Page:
Jonathan Marcus from the BBC wrote that "the battle to safeguard nuclear materials will be a struggle with small victories in different parts of the world." Judson Berger of Fox News wrote that "the United States rapidly is becoming the hottest destination for unwanted nuclear fuel" which raises concerns about cost, since the U.S. devotes millions of dollars to converting the material. And it could raise questions about security, too. Louis Charbonneau of Reuters commented that the "summit took a step toward lowering the risk of a terrorist group getting an atomic weapon, but real progress depends on countries keeping the promises they made".
Sam Nunn, a former U.S. senator who tutored Mr. Obama on nuclear proliferation issues said he believed "we are now closer to cooperation than catastrophe." Graham Allison, an expert on nuclear terrorism at Harvard University, made the case that if countries "lock down all nuclear weapons and bomb-usable material as securely as gold in Fort Knox, they can reduce the likelihood of a nuclear 9/11 to nearly zero."
Paul Stares, Director of the Center for Preventive Action at the Council on Foreign Relations, wrote "some observers will doubtless pronounce the summit's outcome as modest and, in any case, pre-cooked" but argued that the participation of nations from the developing world was encouraging and that the summit injected important momentum toward the goal of securing all nuclear weapons-usable material within four years. Stares asserted that "patient, incremental steps may not be very exciting, but they can still achieve a lot."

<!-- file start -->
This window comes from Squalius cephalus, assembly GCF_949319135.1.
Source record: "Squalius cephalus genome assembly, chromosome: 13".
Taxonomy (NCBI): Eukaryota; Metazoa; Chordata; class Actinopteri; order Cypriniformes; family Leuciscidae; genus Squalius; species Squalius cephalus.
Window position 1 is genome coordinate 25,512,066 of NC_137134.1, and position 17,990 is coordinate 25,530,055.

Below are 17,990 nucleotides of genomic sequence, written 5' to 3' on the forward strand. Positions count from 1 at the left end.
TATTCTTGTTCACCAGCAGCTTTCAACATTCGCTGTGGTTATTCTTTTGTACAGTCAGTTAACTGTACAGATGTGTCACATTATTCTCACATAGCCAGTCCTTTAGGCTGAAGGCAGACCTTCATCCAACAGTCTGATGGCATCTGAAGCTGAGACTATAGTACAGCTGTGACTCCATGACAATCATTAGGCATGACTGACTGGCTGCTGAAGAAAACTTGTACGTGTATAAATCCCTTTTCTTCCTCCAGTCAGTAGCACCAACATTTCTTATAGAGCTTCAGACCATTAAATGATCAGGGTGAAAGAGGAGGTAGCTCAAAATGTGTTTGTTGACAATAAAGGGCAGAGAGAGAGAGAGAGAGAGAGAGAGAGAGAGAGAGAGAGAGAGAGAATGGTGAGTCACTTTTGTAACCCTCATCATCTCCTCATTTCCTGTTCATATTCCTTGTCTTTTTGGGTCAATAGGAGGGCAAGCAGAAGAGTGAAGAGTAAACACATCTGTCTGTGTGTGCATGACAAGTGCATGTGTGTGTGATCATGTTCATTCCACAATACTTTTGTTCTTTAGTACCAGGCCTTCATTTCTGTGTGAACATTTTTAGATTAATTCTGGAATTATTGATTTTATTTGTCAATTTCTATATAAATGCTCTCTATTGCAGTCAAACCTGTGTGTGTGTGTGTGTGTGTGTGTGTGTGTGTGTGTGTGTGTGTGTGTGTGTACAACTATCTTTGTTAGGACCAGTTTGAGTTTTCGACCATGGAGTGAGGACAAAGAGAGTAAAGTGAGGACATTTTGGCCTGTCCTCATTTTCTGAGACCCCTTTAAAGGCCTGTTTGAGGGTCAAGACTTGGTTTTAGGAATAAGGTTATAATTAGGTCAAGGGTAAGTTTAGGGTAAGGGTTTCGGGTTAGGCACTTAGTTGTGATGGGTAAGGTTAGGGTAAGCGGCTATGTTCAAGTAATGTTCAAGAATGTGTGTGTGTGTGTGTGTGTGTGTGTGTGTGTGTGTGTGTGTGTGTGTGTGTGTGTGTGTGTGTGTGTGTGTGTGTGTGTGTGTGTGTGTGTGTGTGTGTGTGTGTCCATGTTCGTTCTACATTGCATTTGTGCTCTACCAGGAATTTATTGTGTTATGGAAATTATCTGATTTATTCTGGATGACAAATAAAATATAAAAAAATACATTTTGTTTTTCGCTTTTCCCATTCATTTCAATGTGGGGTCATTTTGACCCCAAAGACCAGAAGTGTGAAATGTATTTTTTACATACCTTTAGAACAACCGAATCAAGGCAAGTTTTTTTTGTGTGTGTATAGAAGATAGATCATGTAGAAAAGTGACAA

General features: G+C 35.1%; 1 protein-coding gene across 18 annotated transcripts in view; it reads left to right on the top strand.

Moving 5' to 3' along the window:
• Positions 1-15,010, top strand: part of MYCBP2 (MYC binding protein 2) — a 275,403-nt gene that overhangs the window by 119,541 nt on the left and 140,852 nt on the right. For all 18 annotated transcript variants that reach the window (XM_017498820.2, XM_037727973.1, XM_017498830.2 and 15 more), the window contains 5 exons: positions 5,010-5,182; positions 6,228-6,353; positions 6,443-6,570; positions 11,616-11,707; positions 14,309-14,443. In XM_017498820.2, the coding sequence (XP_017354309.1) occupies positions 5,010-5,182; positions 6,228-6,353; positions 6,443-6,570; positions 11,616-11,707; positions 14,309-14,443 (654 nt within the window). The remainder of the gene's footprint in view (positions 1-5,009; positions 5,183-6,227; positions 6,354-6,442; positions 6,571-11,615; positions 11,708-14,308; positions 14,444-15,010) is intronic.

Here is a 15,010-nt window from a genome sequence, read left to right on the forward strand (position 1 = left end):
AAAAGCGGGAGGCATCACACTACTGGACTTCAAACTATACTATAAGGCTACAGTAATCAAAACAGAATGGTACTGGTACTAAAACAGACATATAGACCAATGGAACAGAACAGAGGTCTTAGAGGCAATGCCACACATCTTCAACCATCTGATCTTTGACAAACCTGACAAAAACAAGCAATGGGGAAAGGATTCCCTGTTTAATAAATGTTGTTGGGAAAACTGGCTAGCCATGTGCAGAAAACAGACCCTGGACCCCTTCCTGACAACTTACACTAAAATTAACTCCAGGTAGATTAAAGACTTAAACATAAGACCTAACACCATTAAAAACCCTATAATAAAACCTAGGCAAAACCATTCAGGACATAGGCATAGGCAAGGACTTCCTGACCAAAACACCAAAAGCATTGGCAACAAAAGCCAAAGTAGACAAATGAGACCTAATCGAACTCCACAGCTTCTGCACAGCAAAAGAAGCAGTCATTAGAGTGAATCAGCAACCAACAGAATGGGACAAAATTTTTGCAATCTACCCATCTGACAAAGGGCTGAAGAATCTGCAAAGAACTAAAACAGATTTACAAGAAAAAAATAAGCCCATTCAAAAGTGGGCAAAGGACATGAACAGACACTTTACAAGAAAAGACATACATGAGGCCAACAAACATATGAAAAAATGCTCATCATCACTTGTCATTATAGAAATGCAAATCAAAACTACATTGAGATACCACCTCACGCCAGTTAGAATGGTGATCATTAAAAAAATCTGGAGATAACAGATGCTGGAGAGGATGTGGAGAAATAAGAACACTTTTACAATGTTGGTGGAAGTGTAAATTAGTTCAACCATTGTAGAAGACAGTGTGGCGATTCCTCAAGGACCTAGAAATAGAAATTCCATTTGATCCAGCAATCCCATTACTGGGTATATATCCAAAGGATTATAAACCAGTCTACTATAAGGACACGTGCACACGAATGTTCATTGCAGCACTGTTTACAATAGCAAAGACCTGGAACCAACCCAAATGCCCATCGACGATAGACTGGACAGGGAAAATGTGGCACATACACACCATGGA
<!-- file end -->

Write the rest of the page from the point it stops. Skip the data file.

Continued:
Daryl Kimball, Executive Director of the Arms Control Association, and Peter Crail, a Nonproliferation Analyst at the Arms Control Association, said "the summit was also able to point out that this risk of nuclear terrorism is a shared one and is not just a threat to the United States". They called on the U.S. to work for a global halt to the production of weapons-usable material, to discourage states from separating plutonium as part of their spent fuel reprocessing program, and for the "U.S. Congress to fully support programs aimed at enhancing nuclear security around the globe and combating illicit nuclear trafficking".